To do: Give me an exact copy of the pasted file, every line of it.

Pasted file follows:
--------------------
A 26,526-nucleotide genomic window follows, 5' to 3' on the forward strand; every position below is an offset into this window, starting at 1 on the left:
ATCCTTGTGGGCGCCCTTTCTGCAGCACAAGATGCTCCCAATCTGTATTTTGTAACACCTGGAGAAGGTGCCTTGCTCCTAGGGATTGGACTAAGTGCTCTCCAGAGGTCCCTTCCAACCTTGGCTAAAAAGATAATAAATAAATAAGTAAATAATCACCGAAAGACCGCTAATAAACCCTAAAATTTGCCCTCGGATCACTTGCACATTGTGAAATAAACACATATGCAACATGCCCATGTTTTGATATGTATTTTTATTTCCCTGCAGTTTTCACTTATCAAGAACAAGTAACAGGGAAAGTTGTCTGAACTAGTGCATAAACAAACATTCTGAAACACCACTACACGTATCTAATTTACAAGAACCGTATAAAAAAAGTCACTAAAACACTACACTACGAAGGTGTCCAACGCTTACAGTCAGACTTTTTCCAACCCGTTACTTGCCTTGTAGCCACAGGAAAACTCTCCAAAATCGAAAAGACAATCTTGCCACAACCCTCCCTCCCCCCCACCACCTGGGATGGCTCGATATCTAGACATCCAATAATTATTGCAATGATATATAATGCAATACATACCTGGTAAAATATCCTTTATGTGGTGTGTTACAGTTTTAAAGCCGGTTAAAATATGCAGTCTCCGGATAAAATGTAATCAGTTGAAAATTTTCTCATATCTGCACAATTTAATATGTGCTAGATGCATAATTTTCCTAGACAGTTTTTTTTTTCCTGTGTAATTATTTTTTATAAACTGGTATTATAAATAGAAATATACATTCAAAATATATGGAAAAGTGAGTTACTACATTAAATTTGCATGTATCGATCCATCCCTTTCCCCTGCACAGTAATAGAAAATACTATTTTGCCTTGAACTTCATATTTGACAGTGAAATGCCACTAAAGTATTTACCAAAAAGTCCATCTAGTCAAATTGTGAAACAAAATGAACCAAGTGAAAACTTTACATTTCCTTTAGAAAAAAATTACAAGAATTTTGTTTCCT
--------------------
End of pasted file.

A 26,526-nucleotide genomic window follows, 5' to 3' on the forward strand; every position below is an offset into this window, starting at 1 on the left:
ATCCTTGTGGGCGCCCTTTCTGCAGCACAAGATGCTCCCAATCTGTATTTTGTAACACCTGGAGAAGGTGCCTTGCTCCTAGGGATTGGACTAAGTGCTCTCCAGAGGTCCCTTCCAACCTTGGCTAAAAAGATAATAAATAAATAAGTAAATAATCACCGAAAGACCGCTAATAAACCCTAAAATTTGCCCTCGGATCACTTGCACATTGTGAAATAAACACATATGCAACATGCCCATGTTTTGATATGTATTTTTATTTCCCTGCAGTTTTCACTTATCAAGAACAAGTAACAGGGAAAGTTGTCTGAACTAGTGCATAAACAAACATTCTGAAACACCACTACACGTATCTAATTTACAAGAACCGTATAAAAAAAGTCACTAAAACACTACACTACGAAGGTGTCCAACGCTTACAGTCAGACTTTTTCCAACCCGTTACTTGCCTTGTAGCCACAGGAAAACTCTCCAAAATCGAAAAGACAATCTTGCCACAACCCTCCCTCCCCCCCACCACCTGGGATGGCTCGATATCTAGACATCCAATAATTATTGCAATGATATATAATGCAATACATACCTGGTAAAATATCCTTTATGTGGTGTGTTACAGTTTTAAAGCCGGTTAAAATATGCAGTCTCCGGATAAAATGTAATCAGTTGAAAATTTTCTCATATCTGCACAATTTAATATGTGCTAGATGCATAATTTTCCTAGACAGTTTTTTTTTTCCTGTGTAATTATTTTTTATAAACTGGTATTATAAATAGAAATATACATTCAAAATATATGGAAAAGTGAGTTACTACATTAAATTTGCATGTATCGATCCATCCCTTTCCCCTGCACAGTAATAGAAAATACTATTTTGCCTTGAACTTCATATTTGACAGTGAAATGCCACTAAAGTATTTACCAAAAAGTCCATCTAGTCAAATTGTGAAACAAAATGAACCAAGTGAAAACTTTACATTTCCTTTAGAAAAAAATTACAAGAATTTTGTTTCCT